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Philips CARiN 520 Interactive Car Navigation System Enters the Automobile Aftermarket

25 August 1997

Philips CARiN 520 Interactive Car Navigation System Enters the Automobile Aftermarket

             -- Easy to install system, easy to use features move
                     vehicle navigation to mass market --

    ATLANTA, Aug. 25 -- CARiN 520, Philips Car Systems'
interactive car navigation system, is now available to the automobile
aftermarket.  Easy to install and use, CARiN 520 expands consumer access to
digital vehicle navigation technology previously available only through luxury
automobile accessory packages.
    The system, including navigation computer, LCD monitor, remote control,
and installation components, retails for $1,999 plus installation and CD-ROM
mapping.  CARiN 520 will soon be available through a major national consumer
electronics retail chain and can be installed by a professional automotive
electronics aftermarket facility in as little as two hours.
    "We believe CARiN 520 will energize the vehicle navigation market, which
is estimated to reach $3 billion by the year 2000," said Mark Stephenson,
Philips Car Systems' vice president of marketing.  "CARiN's easy-to-use remote
and route selection, automatic alternate routing, CD-ROM mapping and emergency
features add up to an accessory that helps make driving both fun and safe."
    Philips' CARiN 520 is one of the only systems that employs dead reckoning
as its primary navigational tool.  Dead reckoning uses an integrated gyroscope
and Philips' patented CD-ROM database to pinpoint the vehicle's location, and
then checks itself with the Global Positioning System (GPS) for accuracy.
This differs from other units that use GPS as its sole basis for navigation.
Through this leading technology, CARiN eliminates problems caused by
interference in places such as urban canyons or when a user is caught between
satellite links.

    Philips Car Systems, a division of Philips Electronics N.V., the
co-developer of CD-ROM, united Philips' global technology resources to create
a state-of-the-art vehicle navigation system that is operator friendly.
    Drivers receive both visual and audio directions through a five-inch LCD
color display.  Features include:
    * Option of a male or female voice in one of six languages (American
English, French, Spanish, Italian, German or Dutch).
    * Optional flexible stalk mount, which allows placement in several
locations within the cabin of the vehicle and is easily repositioned when not
in use or to accommodate another driver.
    * Background monitor colors that can be changed from orange-red to green
to blue, depending on individual preference.

    About the size of a vehicle CD player, the navigation computer is
sufficiently compact to mount under the rear deck, in the trunk, beneath a
seat or on the floor of the cargo area.  The computer features an
eight-channel GPS receiver and integrated gyroscope, thus enabling the unit to
determine the vehicle's location virtually anywhere.  A GPS sensor mounted
within the line-of-sight of at least three of 24 geosynchronous GPS satellites
provides the navigation computer with tracking information about the vehicle's
location and direction.

    CARiN 520 is controlled by an infrared remote that may be hand held or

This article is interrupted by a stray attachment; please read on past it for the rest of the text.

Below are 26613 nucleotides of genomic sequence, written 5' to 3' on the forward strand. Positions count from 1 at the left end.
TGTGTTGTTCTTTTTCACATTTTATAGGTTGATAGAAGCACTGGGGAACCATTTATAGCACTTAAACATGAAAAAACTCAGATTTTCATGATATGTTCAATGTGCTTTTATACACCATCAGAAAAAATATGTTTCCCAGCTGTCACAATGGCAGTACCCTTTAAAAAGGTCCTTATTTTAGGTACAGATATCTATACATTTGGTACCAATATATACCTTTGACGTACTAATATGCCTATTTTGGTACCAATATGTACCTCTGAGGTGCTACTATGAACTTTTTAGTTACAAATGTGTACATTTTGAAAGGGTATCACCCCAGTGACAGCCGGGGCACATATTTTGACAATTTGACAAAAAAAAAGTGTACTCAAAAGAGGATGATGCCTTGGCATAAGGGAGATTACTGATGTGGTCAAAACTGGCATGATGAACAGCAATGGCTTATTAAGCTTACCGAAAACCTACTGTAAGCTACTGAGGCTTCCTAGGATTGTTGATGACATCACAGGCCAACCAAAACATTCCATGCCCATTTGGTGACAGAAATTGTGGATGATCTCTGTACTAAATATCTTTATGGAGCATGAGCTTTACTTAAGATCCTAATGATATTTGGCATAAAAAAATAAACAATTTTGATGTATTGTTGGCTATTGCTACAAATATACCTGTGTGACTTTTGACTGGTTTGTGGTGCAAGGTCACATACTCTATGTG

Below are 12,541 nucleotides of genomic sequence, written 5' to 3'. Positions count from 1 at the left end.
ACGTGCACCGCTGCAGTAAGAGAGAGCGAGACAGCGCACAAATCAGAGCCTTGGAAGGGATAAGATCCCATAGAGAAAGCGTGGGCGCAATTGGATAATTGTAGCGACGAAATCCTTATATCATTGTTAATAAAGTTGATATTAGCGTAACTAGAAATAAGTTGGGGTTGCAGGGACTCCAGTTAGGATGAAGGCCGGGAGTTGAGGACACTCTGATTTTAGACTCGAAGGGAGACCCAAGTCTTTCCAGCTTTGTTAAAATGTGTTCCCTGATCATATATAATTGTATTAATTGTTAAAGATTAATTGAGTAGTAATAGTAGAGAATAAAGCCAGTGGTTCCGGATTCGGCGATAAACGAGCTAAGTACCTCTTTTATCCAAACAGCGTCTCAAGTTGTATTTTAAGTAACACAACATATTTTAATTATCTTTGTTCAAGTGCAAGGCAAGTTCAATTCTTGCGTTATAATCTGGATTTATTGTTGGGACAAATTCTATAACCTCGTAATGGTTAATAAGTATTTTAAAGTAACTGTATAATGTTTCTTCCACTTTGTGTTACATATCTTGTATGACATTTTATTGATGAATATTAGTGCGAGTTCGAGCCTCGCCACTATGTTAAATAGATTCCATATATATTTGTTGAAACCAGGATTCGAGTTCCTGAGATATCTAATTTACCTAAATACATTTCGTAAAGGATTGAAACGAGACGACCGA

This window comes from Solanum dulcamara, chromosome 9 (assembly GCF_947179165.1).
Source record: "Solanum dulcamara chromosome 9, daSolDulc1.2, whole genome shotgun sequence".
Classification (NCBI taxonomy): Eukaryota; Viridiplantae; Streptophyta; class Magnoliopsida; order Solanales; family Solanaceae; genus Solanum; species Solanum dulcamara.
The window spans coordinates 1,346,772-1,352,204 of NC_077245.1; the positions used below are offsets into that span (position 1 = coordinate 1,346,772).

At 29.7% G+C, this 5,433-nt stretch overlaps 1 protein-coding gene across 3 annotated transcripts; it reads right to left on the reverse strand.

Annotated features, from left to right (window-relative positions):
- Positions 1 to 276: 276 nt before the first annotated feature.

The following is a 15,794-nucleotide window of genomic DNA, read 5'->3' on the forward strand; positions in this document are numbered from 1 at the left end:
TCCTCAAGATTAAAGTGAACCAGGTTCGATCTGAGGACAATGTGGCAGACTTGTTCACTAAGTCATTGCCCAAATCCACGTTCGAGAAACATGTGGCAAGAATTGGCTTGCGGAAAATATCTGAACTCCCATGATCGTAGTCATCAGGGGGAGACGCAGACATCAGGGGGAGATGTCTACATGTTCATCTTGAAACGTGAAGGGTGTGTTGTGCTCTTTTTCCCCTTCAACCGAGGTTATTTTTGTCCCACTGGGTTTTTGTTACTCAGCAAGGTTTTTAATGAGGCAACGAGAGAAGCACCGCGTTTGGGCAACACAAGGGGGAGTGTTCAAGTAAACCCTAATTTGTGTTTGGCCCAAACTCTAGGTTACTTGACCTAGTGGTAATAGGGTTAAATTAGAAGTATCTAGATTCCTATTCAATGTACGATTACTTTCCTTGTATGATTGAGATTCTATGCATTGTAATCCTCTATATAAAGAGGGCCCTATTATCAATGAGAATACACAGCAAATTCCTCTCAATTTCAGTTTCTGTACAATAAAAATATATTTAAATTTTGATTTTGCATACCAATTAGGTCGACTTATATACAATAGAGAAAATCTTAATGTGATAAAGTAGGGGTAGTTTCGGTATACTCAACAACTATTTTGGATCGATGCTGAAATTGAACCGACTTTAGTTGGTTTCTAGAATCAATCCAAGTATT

placed in a permanently mounted holder.  The heads-up remote is illuminated
for night use and controls:
    * Destination entry          * Selection of function options
    * Function confirmations     * Alternative route selection
    * Volume control

    To input a destination, the driver can use the keyboard function; locate
the destination using the map and cursor; or call up the destination from a
data bank that includes up to 40 destination categories (hotels, restaurants,
museums, etc.) stored on CD-ROM.  A personal destination memory can store up
to 100 favorite addresses.  The most recent 10 addresses are stored
automatically.  Once the destination is entered, CARiN 520 provides vocal and
visual directions with plenty of advance notice.  The user may customize the
route selection by using major highways or avoiding major highways.

    If there is a traffic jam or construction, CARiN allows the user to choose
an alternate route at the touch of a button, or simply reconfigures directions
as soon as the driver leaves the selected route.

    Seven regional CARiN CD-ROM road maps are available for the United States.
Together, the maps offer nationwide coverage of major highways and county
roads and complete, detailed mapping of 38 metropolitan cities from Boston to
San Diego and Detroit to Miami.

    CARiN 520 can even tell the user where he or she is in an emergency.  The
screen provides location of the vehicle, local emergency numbers and
personally-stored roadside assistance numbers.  With this, help is just a
phone call away.

    Philips Electronics of the Netherlands is among the world's largest
suppliers of electronic systems and products to the automotive industry.  Its
global automotive capabilities include vehicle navigation, car audio systems
and components, electronic and mechanical systems and components,
semiconductors, lamps, road lighting and traffic control.  Quoted on the NYSE,
London, Frankfurt, Amsterdam and other stock exchanges, it is also a world
leader in lighting, color television sets, electric shavers and recorded music
    Philips Car Systems has global headquarters in Wetzlar, Germany, and has
U.S. offices in Farmington Hills, Mich., Cheshire, Conn., and Atlanta, Ga.  As
a unit of Philips Electronics N.V., Philips Car Systems has access to the
resources of one of the world's largest digital technology corporations with
262,500 employees in more than 60 countries and worldwide sales of
approximately $41 billion in 1996.

SOURCE  Philips Car Systems

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